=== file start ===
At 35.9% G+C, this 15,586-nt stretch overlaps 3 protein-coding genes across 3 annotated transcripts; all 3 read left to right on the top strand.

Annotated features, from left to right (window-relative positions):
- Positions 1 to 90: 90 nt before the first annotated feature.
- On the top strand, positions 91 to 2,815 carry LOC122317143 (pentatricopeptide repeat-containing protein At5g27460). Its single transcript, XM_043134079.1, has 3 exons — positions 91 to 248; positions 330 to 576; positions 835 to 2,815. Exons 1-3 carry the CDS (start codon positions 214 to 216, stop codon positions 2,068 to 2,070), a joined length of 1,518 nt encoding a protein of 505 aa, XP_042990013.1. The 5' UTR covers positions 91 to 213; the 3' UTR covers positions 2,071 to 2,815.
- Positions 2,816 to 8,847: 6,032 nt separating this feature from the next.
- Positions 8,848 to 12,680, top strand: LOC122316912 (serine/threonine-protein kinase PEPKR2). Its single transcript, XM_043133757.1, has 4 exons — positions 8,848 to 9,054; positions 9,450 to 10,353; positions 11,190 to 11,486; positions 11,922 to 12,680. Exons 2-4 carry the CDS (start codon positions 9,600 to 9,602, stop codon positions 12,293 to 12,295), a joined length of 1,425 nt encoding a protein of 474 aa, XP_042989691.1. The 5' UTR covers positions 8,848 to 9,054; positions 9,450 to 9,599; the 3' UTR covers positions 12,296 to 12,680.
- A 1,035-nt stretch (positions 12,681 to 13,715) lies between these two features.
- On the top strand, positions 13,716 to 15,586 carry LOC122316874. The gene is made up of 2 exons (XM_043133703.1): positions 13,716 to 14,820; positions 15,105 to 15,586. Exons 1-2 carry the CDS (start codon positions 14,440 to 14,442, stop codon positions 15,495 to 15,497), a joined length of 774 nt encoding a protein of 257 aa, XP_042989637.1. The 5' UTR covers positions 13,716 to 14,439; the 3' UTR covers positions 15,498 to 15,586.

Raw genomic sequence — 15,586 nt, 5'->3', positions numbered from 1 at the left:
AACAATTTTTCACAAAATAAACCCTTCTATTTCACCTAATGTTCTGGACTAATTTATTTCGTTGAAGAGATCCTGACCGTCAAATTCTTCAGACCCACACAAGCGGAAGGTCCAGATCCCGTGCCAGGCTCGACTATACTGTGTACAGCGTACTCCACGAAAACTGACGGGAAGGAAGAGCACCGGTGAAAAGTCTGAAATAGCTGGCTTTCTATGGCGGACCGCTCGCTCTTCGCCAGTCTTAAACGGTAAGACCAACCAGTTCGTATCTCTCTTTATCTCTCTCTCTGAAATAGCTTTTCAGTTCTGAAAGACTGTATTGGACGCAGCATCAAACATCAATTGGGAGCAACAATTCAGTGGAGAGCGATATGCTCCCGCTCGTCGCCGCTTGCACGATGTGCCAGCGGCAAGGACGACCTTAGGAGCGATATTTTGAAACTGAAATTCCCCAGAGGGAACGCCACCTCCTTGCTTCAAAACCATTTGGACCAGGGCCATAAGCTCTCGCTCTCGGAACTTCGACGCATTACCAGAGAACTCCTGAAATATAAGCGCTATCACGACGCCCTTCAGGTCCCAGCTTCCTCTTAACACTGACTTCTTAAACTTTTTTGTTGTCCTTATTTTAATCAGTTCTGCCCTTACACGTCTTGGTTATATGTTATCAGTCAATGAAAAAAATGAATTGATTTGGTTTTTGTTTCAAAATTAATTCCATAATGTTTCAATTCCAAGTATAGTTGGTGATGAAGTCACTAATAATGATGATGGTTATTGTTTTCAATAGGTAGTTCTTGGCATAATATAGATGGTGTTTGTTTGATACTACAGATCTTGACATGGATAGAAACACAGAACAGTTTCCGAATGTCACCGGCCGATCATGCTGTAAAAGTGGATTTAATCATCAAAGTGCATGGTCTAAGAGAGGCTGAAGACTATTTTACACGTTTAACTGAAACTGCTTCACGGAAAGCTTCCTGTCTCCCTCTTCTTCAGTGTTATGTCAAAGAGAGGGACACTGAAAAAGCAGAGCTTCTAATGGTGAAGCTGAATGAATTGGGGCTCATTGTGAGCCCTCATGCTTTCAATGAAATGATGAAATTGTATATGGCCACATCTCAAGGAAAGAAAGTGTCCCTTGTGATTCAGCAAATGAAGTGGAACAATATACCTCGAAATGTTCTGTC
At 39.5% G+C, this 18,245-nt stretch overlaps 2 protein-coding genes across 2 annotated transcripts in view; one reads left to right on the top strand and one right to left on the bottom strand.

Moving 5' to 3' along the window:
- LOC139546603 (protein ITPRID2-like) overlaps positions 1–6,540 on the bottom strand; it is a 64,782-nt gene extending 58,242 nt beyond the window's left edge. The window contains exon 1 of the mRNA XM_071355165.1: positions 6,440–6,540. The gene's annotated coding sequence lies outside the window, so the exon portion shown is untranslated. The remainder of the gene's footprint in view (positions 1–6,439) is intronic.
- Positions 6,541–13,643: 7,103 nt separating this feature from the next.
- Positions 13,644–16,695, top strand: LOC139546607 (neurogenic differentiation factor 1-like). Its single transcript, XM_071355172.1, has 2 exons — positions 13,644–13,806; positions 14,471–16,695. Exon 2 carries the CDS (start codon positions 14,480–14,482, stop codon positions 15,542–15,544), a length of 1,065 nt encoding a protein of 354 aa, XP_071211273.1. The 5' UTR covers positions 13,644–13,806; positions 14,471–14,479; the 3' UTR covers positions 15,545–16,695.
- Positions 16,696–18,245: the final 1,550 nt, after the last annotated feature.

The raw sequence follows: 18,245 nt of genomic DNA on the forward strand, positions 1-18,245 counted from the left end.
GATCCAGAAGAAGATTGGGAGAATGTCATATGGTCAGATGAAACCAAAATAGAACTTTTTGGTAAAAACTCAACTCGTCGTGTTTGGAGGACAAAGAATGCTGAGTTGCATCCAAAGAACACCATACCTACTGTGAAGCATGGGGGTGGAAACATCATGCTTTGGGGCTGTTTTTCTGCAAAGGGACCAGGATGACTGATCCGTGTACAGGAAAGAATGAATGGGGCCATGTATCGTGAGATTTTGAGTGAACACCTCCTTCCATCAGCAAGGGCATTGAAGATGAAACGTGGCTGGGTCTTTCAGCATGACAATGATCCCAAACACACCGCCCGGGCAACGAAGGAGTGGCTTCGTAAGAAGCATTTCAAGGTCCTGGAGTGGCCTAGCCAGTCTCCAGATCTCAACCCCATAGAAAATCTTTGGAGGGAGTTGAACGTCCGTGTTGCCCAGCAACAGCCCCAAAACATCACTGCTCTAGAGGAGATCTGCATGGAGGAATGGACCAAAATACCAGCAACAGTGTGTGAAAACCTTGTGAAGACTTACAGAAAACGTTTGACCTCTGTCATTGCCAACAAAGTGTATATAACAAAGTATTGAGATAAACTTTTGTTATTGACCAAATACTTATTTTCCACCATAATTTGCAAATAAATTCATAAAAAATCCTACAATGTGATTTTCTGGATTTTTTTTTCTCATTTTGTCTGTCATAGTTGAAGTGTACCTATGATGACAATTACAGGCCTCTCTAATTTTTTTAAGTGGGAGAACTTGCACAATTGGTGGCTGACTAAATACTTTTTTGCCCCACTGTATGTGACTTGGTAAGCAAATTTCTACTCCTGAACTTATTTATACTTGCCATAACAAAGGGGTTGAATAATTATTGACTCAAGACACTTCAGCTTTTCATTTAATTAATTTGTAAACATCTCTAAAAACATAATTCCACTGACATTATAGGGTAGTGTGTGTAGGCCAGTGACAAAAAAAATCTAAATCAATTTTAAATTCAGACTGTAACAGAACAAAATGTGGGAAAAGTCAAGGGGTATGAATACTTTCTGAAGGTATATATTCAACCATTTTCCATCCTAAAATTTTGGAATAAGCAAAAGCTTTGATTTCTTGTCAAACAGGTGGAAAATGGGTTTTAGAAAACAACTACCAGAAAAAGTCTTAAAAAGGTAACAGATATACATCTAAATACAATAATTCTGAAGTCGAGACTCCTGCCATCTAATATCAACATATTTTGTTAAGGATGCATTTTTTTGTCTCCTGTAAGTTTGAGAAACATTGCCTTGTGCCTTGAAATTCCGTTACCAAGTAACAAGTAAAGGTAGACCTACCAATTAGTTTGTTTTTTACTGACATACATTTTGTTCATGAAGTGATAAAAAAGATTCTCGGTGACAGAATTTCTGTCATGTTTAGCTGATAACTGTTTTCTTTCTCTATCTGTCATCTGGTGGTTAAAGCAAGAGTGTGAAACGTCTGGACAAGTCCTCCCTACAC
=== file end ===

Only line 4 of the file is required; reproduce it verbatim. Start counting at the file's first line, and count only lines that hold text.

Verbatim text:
- On the top strand, positions 91 to 2,815 carry LOC122317143 (pentatricopeptide repeat-containing protein At5g27460). Its single transcript, XM_043134079.1, has 3 exons — positions 91 to 248; positions 330 to 576; positions 835 to 2,815. Exons 1-3 carry the CDS (start codon positions 214 to 216, stop codon positions 2,068 to 2,070), a joined length of 1,518 nt encoding a protein of 505 aa, XP_042990013.1. The 5' UTR covers positions 91 to 213; the 3' UTR covers positions 2,071 to 2,815.